Students read about and discuss three important events that led up to the American Revolution. They research and present information on the French and Indian War, the Sugar Act, and the Stamp Act then write a short newspaper article about one of the events.
Students explore the Seven Years' War and view maps of India and America. In groups, they review primary sources and discuss Robert Clive, George Washington, the Treaty of Paris, and the Proclamation of 1783. As a class, students compare and contrast India and America. They watch a clip from a movie, "The Last of the Mohicans," and examine the differences in warfare.
This resource is rich with primary and secondary source material regarding major events in the Atlantic world during the Age of Revolution. While there are suggested classroom activities toward the beginning of the resource, its true value lies in the reproductions of such major historical documents as the United States Declaration of Independence, the Haitian Declaration of Independence, and the United Nations Universal Declaration of Human Rights. Use the sentence frames in the Classroom Guide as a solid framework for considering the theme of freedom and what it means to different individuals as you review the instructional materials.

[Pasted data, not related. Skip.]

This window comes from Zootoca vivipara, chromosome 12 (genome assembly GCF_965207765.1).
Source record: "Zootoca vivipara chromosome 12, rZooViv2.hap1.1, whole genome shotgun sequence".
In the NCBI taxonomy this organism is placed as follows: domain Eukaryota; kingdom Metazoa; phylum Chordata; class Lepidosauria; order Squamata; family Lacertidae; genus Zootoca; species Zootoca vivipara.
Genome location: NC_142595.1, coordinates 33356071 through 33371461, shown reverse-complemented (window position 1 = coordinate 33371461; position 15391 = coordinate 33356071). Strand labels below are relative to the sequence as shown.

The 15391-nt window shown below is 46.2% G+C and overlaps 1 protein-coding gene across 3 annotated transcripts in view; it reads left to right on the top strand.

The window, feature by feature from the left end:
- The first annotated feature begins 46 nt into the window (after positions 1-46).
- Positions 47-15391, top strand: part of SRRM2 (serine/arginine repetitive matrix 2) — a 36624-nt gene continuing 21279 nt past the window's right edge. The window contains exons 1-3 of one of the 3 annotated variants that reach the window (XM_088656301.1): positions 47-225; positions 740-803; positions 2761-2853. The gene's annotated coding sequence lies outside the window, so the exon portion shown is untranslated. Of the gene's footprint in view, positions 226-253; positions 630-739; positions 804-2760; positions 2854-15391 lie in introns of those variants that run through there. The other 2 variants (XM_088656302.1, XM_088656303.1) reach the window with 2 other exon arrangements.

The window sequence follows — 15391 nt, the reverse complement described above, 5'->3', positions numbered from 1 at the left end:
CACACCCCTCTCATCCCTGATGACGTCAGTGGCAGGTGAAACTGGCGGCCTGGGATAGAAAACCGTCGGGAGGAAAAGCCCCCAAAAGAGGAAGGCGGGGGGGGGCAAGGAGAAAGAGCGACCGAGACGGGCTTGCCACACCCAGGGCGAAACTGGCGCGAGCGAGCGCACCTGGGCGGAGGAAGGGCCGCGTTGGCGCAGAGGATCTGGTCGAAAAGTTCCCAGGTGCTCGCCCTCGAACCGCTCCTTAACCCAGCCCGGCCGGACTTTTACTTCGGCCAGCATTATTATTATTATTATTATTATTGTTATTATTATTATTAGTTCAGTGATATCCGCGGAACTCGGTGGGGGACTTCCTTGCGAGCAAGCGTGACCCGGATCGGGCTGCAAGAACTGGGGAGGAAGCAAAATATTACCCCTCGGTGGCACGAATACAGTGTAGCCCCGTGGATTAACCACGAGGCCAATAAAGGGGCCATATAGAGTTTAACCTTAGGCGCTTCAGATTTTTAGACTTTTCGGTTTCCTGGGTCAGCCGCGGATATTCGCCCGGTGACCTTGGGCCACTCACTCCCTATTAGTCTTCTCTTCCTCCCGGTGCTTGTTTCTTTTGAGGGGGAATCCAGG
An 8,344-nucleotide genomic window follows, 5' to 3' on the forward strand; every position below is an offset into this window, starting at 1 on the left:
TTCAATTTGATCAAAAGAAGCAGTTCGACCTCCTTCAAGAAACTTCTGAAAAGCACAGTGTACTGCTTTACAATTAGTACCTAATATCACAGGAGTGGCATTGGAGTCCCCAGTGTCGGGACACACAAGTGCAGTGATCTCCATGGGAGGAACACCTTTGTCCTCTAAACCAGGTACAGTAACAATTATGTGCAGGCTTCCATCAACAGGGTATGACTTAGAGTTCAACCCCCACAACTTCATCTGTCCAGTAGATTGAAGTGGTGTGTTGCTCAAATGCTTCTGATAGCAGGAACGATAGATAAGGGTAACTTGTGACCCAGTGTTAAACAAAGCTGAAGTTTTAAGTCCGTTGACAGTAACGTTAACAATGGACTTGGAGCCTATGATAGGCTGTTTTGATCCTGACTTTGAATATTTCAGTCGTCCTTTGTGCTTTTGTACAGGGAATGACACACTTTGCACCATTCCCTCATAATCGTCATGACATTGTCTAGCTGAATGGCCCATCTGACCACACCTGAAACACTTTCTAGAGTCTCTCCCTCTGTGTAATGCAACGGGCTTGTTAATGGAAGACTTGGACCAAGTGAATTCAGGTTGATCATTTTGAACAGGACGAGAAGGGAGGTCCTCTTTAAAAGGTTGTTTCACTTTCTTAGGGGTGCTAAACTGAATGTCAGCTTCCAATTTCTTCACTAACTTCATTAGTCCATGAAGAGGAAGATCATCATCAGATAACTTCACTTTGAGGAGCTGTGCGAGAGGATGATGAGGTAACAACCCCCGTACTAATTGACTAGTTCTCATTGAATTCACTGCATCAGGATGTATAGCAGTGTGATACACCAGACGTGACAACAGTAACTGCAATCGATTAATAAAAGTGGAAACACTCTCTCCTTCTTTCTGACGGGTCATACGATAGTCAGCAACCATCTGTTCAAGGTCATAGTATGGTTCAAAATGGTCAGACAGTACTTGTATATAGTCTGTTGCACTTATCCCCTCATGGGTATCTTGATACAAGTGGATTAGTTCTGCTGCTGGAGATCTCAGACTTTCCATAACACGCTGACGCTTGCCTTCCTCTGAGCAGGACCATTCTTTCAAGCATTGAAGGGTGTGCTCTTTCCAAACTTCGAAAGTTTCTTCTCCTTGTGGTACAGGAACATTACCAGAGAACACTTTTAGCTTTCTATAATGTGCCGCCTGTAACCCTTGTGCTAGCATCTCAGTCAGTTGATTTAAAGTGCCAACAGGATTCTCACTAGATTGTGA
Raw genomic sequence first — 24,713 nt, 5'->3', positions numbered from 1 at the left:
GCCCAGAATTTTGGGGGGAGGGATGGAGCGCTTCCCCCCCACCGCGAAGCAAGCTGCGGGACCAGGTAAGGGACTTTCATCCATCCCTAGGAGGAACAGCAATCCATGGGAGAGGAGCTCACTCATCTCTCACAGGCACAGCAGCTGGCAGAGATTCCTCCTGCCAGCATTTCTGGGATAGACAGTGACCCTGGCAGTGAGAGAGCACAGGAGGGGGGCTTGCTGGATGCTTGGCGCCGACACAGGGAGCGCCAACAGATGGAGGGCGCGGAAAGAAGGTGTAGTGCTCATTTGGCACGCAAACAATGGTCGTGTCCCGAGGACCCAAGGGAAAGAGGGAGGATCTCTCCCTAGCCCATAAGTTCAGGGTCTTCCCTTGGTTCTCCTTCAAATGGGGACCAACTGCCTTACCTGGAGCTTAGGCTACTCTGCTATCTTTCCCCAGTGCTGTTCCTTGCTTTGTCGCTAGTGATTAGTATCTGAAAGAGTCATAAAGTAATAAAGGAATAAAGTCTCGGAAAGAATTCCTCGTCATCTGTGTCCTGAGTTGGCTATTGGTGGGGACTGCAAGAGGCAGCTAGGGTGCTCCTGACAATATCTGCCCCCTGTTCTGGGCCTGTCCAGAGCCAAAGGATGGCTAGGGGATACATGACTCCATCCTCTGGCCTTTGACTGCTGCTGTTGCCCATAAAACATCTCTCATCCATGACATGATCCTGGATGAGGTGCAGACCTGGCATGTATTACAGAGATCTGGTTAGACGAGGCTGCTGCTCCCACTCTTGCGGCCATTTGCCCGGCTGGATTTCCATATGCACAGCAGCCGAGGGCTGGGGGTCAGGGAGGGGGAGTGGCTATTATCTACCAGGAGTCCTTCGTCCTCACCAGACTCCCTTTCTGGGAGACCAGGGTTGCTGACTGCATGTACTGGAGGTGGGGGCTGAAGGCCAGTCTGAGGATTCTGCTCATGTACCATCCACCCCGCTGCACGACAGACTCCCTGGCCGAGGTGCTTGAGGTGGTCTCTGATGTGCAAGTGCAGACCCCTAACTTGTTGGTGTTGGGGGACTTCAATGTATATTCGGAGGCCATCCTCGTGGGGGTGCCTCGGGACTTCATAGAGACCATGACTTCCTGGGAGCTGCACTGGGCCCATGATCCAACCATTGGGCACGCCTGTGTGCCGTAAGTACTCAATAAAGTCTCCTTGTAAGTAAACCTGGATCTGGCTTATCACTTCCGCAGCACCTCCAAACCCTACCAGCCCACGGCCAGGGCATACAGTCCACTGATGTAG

Here is a wonderful presentation, perfect for setting the stage for the Revolutionary War. Containing great information and images, it acts as a timeline of events starting with the French Indian War and ending with the dawn of the American Revolution. The plan of union, Stamp Act, Boston Tea Party, Tea Act, Boston Massacre, and George Washington are described in rich detail.
A great way to prepare learners for that annual state exam is with a review session. You can use all or only some of these questions to quiz kids on various aspects of colonial America, the Columbian Exchange, and the Revolutionary War. There are 51 questions total, some with answers and some without.
Several wars and changes in government had to happen before Europe was able to consolidate its state system. The presentation begins with King Louis XV and runs through each major European ruler over the next 72 years! It provides political and biographical information on Anne I, George I and II, Charles VI, Maria Theresa, the succession of Fredericks, and Peter the Great. 
Students create a map showing the United States borders at a specific period in history and produce three questions to be answered by examining the map. They also write a productive paragraph explaining who, what, when, where, how/why a particular piece of land was acquired by the United States.
From stagecoach to railroad tracks, your class will discover how advancements in travel in the United States during the nineteenth century played an integral role in the industrialization and development of American society. The main activity in this resource is an investment game where class members are given a unique identity and then, based on their knowledge of transportation in the period, are asked to invest in the best mode of transportation at various stages in the eighteen hundreds. 

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Treaty of Paris